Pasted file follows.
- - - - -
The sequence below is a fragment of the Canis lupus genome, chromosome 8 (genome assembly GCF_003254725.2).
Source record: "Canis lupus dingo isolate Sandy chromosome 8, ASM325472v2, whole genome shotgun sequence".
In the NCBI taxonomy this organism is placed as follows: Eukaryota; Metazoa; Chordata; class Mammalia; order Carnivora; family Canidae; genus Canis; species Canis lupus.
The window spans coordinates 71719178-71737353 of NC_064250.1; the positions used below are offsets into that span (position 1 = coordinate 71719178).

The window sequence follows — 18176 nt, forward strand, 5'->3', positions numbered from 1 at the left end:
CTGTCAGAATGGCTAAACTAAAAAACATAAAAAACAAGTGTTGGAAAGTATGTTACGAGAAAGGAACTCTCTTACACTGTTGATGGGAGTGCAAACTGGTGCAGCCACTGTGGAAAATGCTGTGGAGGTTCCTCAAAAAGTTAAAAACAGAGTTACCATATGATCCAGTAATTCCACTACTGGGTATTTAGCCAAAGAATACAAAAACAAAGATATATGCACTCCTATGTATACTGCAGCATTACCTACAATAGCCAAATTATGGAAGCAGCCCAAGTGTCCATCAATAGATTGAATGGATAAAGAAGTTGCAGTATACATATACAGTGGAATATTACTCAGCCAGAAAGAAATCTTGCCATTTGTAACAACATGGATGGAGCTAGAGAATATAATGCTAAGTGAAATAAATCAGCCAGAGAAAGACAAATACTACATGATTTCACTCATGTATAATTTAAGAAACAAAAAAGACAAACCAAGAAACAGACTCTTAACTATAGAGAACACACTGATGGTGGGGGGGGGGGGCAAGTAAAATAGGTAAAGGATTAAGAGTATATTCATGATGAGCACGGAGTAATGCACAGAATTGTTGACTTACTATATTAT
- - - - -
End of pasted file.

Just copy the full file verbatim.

The sequence below is a fragment of the Canis lupus genome, chromosome 8 (genome assembly GCF_003254725.2).
Source record: "Canis lupus dingo isolate Sandy chromosome 8, ASM325472v2, whole genome shotgun sequence".
In the NCBI taxonomy this organism is placed as follows: Eukaryota; Metazoa; Chordata; class Mammalia; order Carnivora; family Canidae; genus Canis; species Canis lupus.
The window spans coordinates 71719178-71737353 of NC_064250.1; the positions used below are offsets into that span (position 1 = coordinate 71719178).

The window sequence follows — 18176 nt, forward strand, 5'->3', positions numbered from 1 at the left end:
CTGTCAGAATGGCTAAACTAAAAAACATAAAAAACAAGTGTTGGAAAGTATGTTACGAGAAAGGAACTCTCTTACACTGTTGATGGGAGTGCAAACTGGTGCAGCCACTGTGGAAAATGCTGTGGAGGTTCCTCAAAAAGTTAAAAACAGAGTTACCATATGATCCAGTAATTCCACTACTGGGTATTTAGCCAAAGAATACAAAAACAAAGATATATGCACTCCTATGTATACTGCAGCATTACCTACAATAGCCAAATTATGGAAGCAGCCCAAGTGTCCATCAATAGATTGAATGGATAAAGAAGTTGCAGTATACATATACAGTGGAATATTACTCAGCCAGAAAGAAATCTTGCCATTTGTAACAACATGGATGGAGCTAGAGAATATAATGCTAAGTGAAATAAATCAGCCAGAGAAAGACAAATACTACATGATTTCACTCATGTATAATTTAAGAAACAAAAAAGACAAACCAAGAAACAGACTCTTAACTATAGAGAACACACTGATGGTGGGGGGGGGGGGCAAGTAAAATAGGTAAAGGATTAAGAGTATATTCATGATGAGCACGGAGTAATGCACAGAATTGTTGACTTACTATATTAT